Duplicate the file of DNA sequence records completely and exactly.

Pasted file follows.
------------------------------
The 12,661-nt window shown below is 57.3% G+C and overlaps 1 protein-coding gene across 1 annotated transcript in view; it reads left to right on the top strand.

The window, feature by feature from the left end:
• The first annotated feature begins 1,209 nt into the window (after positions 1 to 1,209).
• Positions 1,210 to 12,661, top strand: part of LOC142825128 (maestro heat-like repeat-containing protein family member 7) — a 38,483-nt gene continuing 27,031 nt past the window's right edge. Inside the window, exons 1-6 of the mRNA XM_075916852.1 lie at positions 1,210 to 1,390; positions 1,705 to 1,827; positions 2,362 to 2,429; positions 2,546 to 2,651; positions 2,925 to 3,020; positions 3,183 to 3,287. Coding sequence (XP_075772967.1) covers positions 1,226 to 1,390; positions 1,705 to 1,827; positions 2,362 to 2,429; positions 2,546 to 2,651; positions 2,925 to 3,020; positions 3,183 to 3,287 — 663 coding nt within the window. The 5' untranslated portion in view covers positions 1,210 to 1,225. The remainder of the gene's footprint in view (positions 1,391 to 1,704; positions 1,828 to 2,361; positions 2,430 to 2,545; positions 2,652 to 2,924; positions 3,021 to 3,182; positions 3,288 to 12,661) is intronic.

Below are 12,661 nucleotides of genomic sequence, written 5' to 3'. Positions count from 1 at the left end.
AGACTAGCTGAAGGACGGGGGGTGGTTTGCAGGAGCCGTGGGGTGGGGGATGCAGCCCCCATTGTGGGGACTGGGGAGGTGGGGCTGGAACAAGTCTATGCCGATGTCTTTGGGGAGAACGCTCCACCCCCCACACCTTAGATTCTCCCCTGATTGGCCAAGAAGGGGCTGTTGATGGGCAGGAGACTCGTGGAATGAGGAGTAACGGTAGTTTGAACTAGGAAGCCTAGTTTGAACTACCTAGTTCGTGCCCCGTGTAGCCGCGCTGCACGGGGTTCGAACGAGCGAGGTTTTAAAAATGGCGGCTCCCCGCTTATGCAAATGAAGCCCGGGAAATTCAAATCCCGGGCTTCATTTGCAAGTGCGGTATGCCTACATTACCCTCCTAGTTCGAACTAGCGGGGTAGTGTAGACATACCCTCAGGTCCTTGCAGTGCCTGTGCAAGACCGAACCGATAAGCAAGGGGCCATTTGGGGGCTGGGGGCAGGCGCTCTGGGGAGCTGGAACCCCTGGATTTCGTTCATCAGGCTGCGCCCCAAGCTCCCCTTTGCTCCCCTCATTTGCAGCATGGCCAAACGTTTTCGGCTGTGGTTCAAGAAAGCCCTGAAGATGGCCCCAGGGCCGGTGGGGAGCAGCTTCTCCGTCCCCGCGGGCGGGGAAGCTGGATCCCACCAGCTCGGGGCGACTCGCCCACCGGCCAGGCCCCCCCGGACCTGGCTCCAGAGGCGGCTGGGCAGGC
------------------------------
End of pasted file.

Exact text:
The 12,661-nt window shown below is 57.3% G+C and overlaps 1 protein-coding gene across 1 annotated transcript in view; it reads left to right on the top strand.

The window, feature by feature from the left end:
• The first annotated feature begins 1,209 nt into the window (after positions 1 to 1,209).
• Positions 1,210 to 12,661, top strand: part of LOC142825128 (maestro heat-like repeat-containing protein family member 7) — a 38,483-nt gene continuing 27,031 nt past the window's right edge. Inside the window, exons 1-6 of the mRNA XM_075916852.1 lie at positions 1,210 to 1,390; positions 1,705 to 1,827; positions 2,362 to 2,429; positions 2,546 to 2,651; positions 2,925 to 3,020; positions 3,183 to 3,287. Coding sequence (XP_075772967.1) covers positions 1,226 to 1,390; positions 1,705 to 1,827; positions 2,362 to 2,429; positions 2,546 to 2,651; positions 2,925 to 3,020; positions 3,183 to 3,287 — 663 coding nt within the window. The 5' untranslated portion in view covers positions 1,210 to 1,225. The remainder of the gene's footprint in view (positions 1,391 to 1,704; positions 1,828 to 2,361; positions 2,430 to 2,545; positions 2,652 to 2,924; positions 3,021 to 3,182; positions 3,288 to 12,661) is intronic.

Below are 12,661 nucleotides of genomic sequence, written 5' to 3'. Positions count from 1 at the left end.
AGACTAGCTGAAGGACGGGGGGTGGTTTGCAGGAGCCGTGGGGTGGGGGATGCAGCCCCCATTGTGGGGACTGGGGAGGTGGGGCTGGAACAAGTCTATGCCGATGTCTTTGGGGAGAACGCTCCACCCCCCACACCTTAGATTCTCCCCTGATTGGCCAAGAAGGGGCTGTTGATGGGCAGGAGACTCGTGGAATGAGGAGTAACGGTAGTTTGAACTAGGAAGCCTAGTTTGAACTACCTAGTTCGTGCCCCGTGTAGCCGCGCTGCACGGGGTTCGAACGAGCGAGGTTTTAAAAATGGCGGCTCCCCGCTTATGCAAATGAAGCCCGGGAAATTCAAATCCCGGGCTTCATTTGCAAGTGCGGTATGCCTACATTACCCTCCTAGTTCGAACTAGCGGGGTAGTGTAGACATACCCTCAGGTCCTTGCAGTGCCTGTGCAAGACCGAACCGATAAGCAAGGGGCCATTTGGGGGCTGGGGGCAGGCGCTCTGGGGAGCTGGAACCCCTGGATTTCGTTCATCAGGCTGCGCCCCAAGCTCCCCTTTGCTCCCCTCATTTGCAGCATGGCCAAACGTTTTCGGCTGTGGTTCAAGAAAGCCCTGAAGATGGCCCCAGGGCCGGTGGGGAGCAGCTTCTCCGTCCCCGCGGGCGGGGAAGCTGGATCCCACCAGCTCGGGGCGACTCGCCCACCGGCCAGGCCCCCCCGGACCTGGCTCCAGAGGCGGCTGGGCAGGC